What Are Metabolism and Metabolic Health, and How Do They Impact Mental Health?

Disrupted metabolism, so-called metabolic dysfunction, is a dangerous condition that has been associated with numerous medical conditions, including mental illness, dementia, diabetes, heart disease, cancer, and more.

Updated 09/11/2023
What Is Metabolic Health?

We at Metabolic Mind focus on the crucial connection between metabolic health and mental health.

But what is metabolic health?

In this article, we’re going to discuss what metabolic health is, how and why it may get damaged, and what we can do about it.

What Is Metabolism?

If we want to understand metabolic health, we should first understand what metabolism is. 

Metabolism is the body’s process of creating energy and resources from food. We take in energy in the form of calories and break them down into manageable parts that our body uses for various functions. That means creating usable energy for our body (in the form of ATP) as well as forming the ”building blocks” we need to survive (proteins, DNA, RNA, etc.).

When we consume an amount of calories that equals our body’s need for energy, we have a metabolism that keeps its weight, function, and resources balanced. When we consume more calories than our bodies need, our body stores the excess energy. While our body can store a small amount of excess energy as glycogen in our liver and muscles, most of the excess energy gets transformed and stored as body fat. 

Why We Store Fat: Insight from Our Ancestors

Looking at our body from an evolutionary standpoint, it makes sense why our body stores energy the way it does. 

It’s difficult to know exactly how our ancestors lived thousands of years ago, but it’s safe to assume they would’ve had times of food excess, like big hunting or foraging success, followed by times of food scarcity, which might include multiple days without any significant amount of food. In this context, their bodies needed a way to store extra energy when more food was available that they could later mobilize for energy when food was scarce.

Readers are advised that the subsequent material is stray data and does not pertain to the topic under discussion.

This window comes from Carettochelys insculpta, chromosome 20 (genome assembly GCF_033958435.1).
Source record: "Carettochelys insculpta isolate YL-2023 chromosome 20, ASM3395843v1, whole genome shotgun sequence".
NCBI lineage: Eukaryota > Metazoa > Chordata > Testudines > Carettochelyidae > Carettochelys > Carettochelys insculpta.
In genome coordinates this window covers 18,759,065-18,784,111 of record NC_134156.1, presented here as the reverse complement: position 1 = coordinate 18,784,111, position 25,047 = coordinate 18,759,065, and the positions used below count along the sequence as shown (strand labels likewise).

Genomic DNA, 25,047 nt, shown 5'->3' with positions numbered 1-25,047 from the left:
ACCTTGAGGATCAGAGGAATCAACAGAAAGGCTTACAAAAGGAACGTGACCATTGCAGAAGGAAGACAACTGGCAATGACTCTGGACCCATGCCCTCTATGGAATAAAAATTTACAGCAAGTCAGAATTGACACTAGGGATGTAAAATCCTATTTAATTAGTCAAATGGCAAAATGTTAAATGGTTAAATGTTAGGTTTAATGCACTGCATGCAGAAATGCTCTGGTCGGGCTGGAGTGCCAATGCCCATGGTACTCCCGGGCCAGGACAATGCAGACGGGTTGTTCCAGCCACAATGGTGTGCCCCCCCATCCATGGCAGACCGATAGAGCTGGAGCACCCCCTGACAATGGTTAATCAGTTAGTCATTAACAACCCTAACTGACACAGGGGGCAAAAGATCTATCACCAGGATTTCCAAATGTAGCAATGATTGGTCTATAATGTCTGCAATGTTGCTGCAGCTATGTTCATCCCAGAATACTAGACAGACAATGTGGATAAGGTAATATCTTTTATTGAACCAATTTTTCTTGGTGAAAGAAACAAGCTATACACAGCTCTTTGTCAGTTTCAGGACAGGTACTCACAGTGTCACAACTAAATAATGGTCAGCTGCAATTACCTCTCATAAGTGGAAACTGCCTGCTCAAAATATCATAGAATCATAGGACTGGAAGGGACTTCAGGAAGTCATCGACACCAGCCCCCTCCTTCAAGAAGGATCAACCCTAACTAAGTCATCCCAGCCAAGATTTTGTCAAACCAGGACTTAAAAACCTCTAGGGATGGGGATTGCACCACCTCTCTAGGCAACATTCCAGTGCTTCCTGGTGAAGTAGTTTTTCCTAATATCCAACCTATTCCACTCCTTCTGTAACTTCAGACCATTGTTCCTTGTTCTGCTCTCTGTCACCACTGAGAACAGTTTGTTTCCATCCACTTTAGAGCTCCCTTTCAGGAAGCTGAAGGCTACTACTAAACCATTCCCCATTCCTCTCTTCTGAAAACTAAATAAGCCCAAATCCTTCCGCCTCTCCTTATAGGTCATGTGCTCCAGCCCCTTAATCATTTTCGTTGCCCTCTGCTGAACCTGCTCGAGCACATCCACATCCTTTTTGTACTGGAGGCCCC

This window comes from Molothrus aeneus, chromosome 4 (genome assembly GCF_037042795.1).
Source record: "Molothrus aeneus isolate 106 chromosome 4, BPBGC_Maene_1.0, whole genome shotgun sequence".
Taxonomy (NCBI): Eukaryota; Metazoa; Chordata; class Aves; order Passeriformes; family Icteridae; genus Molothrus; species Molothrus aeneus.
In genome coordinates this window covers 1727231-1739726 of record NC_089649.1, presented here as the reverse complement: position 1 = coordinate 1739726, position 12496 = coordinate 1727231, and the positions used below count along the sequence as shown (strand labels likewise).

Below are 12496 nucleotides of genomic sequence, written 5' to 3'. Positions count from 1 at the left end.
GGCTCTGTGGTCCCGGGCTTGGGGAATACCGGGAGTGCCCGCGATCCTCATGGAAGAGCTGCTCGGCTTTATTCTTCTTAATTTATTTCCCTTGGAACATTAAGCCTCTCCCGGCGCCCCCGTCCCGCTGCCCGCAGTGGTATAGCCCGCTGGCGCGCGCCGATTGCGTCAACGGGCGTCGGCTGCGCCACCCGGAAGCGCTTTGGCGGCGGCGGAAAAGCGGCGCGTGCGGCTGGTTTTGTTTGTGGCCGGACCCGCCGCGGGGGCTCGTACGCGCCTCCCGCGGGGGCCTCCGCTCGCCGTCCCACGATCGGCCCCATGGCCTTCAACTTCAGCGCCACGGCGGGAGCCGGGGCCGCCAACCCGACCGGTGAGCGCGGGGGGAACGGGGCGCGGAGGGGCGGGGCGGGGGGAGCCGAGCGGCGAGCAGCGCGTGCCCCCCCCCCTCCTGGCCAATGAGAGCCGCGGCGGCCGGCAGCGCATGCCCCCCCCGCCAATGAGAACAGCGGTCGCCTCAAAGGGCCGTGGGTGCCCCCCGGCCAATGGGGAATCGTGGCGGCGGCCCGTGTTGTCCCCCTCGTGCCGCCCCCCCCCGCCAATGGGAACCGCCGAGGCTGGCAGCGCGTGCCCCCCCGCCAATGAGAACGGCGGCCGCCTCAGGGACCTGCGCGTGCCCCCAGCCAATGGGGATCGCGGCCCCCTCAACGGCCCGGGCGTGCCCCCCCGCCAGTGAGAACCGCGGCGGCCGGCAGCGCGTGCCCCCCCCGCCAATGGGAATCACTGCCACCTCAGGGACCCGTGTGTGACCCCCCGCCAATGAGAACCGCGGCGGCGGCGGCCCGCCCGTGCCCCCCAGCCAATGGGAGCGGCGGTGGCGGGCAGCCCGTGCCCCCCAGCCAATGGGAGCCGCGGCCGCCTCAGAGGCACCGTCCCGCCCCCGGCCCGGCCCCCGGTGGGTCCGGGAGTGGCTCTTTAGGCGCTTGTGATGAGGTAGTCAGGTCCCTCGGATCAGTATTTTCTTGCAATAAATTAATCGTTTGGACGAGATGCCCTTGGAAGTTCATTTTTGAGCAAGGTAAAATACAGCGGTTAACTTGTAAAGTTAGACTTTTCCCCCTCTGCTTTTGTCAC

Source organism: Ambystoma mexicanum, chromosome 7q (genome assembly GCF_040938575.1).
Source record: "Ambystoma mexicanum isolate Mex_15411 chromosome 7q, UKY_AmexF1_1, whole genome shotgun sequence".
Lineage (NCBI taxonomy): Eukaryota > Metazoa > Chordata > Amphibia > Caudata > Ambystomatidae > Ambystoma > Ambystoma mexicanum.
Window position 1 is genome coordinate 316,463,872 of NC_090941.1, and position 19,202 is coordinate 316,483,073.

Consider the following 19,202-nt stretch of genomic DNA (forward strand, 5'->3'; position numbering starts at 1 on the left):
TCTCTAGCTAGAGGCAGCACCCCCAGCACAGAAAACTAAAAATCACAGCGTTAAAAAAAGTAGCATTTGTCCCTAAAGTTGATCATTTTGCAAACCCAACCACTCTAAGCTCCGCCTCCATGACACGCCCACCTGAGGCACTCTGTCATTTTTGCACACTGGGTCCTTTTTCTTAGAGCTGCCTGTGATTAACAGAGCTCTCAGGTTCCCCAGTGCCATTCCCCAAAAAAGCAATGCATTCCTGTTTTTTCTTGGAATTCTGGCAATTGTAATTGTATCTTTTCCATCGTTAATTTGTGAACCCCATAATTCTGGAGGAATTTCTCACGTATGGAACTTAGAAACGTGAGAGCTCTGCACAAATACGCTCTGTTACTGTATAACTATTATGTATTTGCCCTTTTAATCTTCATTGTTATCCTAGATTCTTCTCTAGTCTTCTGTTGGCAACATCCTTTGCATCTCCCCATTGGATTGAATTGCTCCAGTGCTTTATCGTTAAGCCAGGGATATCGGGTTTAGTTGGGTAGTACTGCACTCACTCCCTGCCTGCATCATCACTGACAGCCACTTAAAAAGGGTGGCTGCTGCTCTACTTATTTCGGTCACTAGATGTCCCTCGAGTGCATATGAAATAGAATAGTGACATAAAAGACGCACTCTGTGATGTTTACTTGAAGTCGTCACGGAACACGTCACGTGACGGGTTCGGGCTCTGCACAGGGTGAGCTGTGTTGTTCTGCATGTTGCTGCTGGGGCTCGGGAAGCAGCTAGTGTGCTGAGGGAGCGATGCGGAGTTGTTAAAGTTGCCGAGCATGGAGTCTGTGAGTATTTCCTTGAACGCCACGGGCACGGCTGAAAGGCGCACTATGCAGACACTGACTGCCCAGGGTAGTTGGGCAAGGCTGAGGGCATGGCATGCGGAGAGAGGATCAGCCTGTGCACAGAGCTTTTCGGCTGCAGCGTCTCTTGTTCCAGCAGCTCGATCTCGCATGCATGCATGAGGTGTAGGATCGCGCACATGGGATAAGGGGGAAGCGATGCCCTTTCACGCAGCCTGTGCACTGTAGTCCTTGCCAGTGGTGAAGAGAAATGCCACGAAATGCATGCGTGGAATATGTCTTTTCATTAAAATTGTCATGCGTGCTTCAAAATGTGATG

In this scenario, excess energy was episodic and came from naturally occurring, nutrient-dense food. 

Nowadays, in industrialized society, calories are all around us and frequently come from nutrient-poor, ultra-processed foods – the opposite of what our ancestors ate. With a convenience store or fast food joint on nearly every street corner, these low-quality calories keep us filled with calories, yet still hungry. It’s clear we have an evolutionary/environment/metabolism mismatch. 

Further contributing to the mismatch is that physical activity was a way of life throughout evolution. High-calorie foods and the quick energy they provided were valued since they were rare. Our ancestors’ high degree of physical activity allowed them to burn the energy in these foods quickly and efficiently. 

Fast forward to modern industrialized society, and you’ll find we are the exact opposite. In the industrialized world, food is widely available 24/7, and much of it is ultra-processed, combining carbs and fats for high-calorie and low-nutrient content. To make matters worse, physical activity is confined to a mere 30 minutes on the treadmill after sitting at a desk all day.

This environment-metabolism mismatch sets up the perfect scenario for developing metabolic dysfunction.